I am starting to work on a Masters program in Library Science. Which of course means taking some basic level classes, explaining terms we use every day without giving much thought to, putting into words things we already think we know. Such as what constitutes information, knowledge, language, etc.
One of the books we're reading excepts from is Scott McCloud's Understanding Comics which does much the same thing. Deceptively simple, explaining stuff that we think we already know but never really gave much thought about. Whimsical and really gets across the roles of writing, art, language and touching how we interact with information and art and the processes of absorbing as well as creating works. He touches on various subjects such as how most human minds are wired, in recognizing faces and patterns in almost everything.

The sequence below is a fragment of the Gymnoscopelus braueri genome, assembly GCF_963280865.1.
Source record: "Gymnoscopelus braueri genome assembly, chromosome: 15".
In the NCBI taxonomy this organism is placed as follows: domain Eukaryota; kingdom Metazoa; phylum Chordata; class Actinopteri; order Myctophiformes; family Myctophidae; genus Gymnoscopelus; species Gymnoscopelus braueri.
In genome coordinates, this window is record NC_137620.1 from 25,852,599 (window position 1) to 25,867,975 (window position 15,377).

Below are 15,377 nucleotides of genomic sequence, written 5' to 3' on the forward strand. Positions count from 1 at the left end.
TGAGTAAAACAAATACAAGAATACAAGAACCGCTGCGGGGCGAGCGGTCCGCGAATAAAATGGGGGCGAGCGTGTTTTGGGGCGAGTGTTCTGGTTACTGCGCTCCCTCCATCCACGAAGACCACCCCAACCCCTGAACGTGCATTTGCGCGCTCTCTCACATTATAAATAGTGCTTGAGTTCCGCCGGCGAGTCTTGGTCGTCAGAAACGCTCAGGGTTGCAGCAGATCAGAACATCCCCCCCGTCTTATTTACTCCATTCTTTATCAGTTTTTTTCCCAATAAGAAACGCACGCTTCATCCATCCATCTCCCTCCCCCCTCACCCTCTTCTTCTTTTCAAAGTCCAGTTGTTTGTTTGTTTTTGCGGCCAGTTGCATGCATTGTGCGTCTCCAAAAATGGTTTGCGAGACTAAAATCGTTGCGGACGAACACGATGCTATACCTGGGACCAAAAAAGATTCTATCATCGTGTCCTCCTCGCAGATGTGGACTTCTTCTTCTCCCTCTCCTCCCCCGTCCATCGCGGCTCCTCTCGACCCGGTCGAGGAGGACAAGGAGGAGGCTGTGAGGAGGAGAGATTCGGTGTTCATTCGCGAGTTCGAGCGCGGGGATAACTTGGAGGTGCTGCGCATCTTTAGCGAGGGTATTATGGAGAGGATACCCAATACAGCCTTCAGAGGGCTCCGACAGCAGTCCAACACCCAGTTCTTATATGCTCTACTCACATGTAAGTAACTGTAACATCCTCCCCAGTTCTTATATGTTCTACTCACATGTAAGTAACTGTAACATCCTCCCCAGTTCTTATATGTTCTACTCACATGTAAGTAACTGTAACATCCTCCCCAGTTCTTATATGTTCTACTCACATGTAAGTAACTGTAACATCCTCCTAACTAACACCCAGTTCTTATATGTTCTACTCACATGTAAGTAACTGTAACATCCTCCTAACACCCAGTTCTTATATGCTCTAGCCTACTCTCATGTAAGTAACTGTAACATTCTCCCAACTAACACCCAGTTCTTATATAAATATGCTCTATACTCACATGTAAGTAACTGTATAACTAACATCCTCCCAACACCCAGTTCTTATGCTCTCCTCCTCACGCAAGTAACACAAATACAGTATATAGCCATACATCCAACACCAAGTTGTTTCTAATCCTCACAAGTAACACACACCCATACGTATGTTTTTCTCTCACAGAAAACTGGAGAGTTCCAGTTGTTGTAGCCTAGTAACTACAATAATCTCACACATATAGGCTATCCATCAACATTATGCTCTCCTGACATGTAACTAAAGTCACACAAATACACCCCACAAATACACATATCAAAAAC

A basic concept that the class and the book is getting across is that an information object (such as a book, paper, painting, even words themselves) is not the same as information itself. They are simply the representation of the real thing or idea behind it.
What was interesting was that a few days before reading the assignment, I was reading at comicbookplus.com Famous Funnies #32, 1937 by Eastern Publishing, specifically "The Adventures of Patsy". Famous Funnies is a reprint anthology, so the strips are a bit earlier than the book. In this, we see the appearance of the Phantom Magician, dated to 1935. Some consider PM the first original comics superhero, some Mandrake the Magician (1934), depending on the criteria and how you parse the definition of "superhero" and for that matter, "comics". Personally, if you'd consider either of those, I'd say that Hugo Hercules (1902) and The Handyman from Timbuctoo (which I don't have a date for but it's roughly as early). Regardless of the "comic superhero" debate, it's interesting to see that here in the early days of cartooning, the Phantom Magician touches on a similar concept!